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Wind Generation Transmission Line May Locate on EFU Land without Consideration of Alternatives that have Less Impact on Farm Land

In WKN Chopin, LLC v. Umatilla County, LUBA reversed the county’s denial of a transmission line on EFU land intended to transmit energy from a new wind generation facility to the electrical grid. The county’s denial was based on a conclusion, under state law, ORS 215.295(2) and local code regulations, that there were alternatives to locating the line on EFU-zoned land and the applicant failed to establish that those alternatives were not feasible.

First, LUBA rejected intervenor’s claim that the use was more properly considered a "commercial utility facility for the purpose of generating power for public use by sale" under ORS 215.283(2)(g) when considered with the wind generation activity as opposed to “utility facility necessary for public services” under ORS 215.283(1)(c) as the County found. Not only was intervenor’s claim not properly preserved and was not raised as a cross-assignment of error challenging the county’s decision, a transmission line is a type of “utility facility” under ORS 215.276(1)(c) in any event.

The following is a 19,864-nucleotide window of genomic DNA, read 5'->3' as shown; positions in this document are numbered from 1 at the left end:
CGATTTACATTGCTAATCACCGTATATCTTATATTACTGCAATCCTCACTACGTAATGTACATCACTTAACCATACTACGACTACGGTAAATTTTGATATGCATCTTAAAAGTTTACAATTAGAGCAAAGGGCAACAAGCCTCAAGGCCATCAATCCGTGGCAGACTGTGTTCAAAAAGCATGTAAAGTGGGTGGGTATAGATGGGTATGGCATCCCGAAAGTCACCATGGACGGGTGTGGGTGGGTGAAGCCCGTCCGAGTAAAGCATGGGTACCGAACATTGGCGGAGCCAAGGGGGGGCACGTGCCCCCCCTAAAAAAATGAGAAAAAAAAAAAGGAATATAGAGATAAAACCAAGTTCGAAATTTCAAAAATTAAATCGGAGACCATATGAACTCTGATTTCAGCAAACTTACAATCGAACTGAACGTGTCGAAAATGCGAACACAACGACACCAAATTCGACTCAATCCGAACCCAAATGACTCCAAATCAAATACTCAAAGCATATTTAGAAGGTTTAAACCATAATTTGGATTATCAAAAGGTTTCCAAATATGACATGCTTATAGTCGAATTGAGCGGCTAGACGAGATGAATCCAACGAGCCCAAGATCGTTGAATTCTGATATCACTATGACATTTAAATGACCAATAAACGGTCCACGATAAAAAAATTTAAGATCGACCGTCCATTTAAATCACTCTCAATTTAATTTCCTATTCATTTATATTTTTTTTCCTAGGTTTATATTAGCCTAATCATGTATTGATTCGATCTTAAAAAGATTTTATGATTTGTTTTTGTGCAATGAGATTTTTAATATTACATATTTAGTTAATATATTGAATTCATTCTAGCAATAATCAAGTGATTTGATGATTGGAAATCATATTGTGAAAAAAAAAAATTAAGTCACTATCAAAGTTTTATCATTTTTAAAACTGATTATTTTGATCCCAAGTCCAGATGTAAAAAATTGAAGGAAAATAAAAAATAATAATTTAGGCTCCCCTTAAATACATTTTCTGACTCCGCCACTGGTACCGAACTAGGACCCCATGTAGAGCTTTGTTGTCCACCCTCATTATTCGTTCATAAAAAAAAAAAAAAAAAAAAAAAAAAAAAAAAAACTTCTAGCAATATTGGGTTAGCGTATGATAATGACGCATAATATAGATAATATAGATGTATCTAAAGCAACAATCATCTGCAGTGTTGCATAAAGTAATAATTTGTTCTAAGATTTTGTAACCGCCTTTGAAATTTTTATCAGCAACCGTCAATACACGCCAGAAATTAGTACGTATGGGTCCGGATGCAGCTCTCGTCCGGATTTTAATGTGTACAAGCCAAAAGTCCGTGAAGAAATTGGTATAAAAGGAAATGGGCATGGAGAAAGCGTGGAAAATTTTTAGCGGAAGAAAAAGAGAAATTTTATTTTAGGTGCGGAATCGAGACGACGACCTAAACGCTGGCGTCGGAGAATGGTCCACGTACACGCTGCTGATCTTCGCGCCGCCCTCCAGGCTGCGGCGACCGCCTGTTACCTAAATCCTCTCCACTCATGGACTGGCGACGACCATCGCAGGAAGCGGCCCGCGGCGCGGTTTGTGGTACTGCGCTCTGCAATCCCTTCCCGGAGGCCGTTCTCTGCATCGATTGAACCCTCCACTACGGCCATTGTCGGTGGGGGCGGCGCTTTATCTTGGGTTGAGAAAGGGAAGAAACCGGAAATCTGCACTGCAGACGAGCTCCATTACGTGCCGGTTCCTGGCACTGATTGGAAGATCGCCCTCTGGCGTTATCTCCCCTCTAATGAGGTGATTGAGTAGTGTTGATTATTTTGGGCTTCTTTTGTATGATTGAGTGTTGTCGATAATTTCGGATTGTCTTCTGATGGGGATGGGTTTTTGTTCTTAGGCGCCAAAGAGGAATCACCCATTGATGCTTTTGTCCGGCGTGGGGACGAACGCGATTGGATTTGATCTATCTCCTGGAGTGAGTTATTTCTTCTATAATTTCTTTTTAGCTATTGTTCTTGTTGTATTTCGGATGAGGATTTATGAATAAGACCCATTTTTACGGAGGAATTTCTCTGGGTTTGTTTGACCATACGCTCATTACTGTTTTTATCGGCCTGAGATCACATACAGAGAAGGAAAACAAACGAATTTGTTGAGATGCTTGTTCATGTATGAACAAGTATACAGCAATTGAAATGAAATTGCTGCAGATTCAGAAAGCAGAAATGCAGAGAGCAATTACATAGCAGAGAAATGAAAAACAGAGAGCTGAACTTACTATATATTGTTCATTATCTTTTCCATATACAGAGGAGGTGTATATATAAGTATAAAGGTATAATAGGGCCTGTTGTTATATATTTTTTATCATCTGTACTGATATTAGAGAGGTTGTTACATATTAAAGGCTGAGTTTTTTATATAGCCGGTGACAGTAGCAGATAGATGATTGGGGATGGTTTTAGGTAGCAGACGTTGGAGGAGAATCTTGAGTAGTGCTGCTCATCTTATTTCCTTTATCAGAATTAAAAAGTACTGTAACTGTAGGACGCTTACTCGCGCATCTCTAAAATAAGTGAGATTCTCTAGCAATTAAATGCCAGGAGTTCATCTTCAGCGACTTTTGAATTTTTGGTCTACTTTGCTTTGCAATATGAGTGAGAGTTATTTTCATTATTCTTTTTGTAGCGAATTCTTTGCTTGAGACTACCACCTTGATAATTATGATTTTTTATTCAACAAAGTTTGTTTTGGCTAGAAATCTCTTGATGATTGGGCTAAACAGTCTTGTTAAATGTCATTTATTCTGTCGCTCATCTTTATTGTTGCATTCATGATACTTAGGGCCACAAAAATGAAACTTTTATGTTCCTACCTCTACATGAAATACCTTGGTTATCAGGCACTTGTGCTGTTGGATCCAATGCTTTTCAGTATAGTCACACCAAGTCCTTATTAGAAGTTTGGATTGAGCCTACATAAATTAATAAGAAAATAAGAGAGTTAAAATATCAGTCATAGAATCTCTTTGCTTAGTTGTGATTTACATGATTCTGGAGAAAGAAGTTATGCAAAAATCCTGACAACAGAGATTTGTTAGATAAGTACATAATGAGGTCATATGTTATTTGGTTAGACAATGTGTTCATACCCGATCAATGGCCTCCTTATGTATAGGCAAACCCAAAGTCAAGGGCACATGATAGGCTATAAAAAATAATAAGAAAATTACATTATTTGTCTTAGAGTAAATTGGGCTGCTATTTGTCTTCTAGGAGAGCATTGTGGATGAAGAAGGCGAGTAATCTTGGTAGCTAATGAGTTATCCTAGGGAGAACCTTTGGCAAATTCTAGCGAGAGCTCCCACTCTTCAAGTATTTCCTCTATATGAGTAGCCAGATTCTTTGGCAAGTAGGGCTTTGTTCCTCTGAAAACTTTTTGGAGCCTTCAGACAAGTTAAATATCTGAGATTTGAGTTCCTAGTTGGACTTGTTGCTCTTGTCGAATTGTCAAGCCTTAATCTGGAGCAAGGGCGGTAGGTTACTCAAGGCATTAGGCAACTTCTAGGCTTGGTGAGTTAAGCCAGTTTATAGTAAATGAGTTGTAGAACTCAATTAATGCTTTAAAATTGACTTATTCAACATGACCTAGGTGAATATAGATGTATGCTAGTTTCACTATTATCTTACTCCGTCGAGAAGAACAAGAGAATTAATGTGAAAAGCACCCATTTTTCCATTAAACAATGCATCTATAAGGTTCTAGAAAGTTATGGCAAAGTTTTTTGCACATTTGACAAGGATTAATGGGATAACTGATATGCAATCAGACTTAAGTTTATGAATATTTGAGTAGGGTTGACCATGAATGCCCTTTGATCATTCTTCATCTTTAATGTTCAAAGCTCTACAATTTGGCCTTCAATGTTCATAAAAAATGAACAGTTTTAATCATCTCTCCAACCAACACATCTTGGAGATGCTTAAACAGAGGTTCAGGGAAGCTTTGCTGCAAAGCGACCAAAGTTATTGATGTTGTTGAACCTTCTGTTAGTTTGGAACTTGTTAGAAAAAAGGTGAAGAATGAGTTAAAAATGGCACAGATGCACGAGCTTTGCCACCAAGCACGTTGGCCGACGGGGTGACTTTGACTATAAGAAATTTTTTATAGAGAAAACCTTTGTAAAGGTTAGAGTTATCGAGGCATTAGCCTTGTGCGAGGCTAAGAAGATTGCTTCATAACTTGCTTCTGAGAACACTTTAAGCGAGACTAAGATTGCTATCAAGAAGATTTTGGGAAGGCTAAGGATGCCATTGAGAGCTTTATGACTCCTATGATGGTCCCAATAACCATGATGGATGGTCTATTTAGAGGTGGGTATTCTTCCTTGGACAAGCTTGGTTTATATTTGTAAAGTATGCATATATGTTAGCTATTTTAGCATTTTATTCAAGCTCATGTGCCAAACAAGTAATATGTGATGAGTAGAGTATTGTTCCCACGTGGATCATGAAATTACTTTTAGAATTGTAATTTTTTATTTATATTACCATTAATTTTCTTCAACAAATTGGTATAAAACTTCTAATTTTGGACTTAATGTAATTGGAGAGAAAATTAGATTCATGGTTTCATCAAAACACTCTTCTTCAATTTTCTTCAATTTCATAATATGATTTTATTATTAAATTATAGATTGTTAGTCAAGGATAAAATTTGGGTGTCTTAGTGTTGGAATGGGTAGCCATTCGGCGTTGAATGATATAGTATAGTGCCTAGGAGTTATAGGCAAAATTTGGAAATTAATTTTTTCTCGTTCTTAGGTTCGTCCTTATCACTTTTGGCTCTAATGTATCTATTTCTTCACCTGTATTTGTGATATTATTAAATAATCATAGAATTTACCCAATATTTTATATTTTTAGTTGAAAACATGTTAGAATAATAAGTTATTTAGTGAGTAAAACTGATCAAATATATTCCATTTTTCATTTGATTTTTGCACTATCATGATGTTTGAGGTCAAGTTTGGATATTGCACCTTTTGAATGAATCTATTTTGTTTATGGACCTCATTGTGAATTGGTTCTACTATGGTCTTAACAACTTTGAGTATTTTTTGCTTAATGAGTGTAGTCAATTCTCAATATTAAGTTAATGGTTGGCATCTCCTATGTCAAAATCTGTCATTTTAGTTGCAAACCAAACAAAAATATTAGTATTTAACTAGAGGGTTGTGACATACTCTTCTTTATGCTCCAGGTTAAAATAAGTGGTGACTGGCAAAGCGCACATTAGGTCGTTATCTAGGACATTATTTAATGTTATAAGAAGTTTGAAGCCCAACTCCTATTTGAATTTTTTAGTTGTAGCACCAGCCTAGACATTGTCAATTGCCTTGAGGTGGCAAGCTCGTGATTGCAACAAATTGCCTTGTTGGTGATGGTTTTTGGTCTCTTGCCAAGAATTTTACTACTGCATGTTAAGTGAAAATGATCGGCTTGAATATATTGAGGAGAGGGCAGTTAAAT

Second, LUBA re-affirmed a long list of cases, most notably McCaw Communications, Inc. v. Marion County, 96 Or App 552, 556, 773 P2d 779 (1989), holding that an applicant for a utility facility necessary for public service is required to examine only non-EFU-zoned alternatives. An applicant need not examine multiple EFU-zoned alternatives and select the EFU zoned alternative that has the least impact on EFU-zoned land.

Third, local regulations requiring the consideration of alternatives and technological feasibility cannot be imposed on a use permitted under subsection (1) of ORS 215.283 as they are subject only to statutory standards under Brentmar v. Jackson County, 321 Or 481, 496, 900 P2d 1030 (1995), and otherwise they are deemed permitted outright.

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We regularly update clients about changes in real estate law and on industry trends. This includes briefing clients on legislative proposals in the federal tax, housing and other legal areas affecting their businesses. Staying current enables you to anticipate and prevent legal problems as well as capitalize on new developments.
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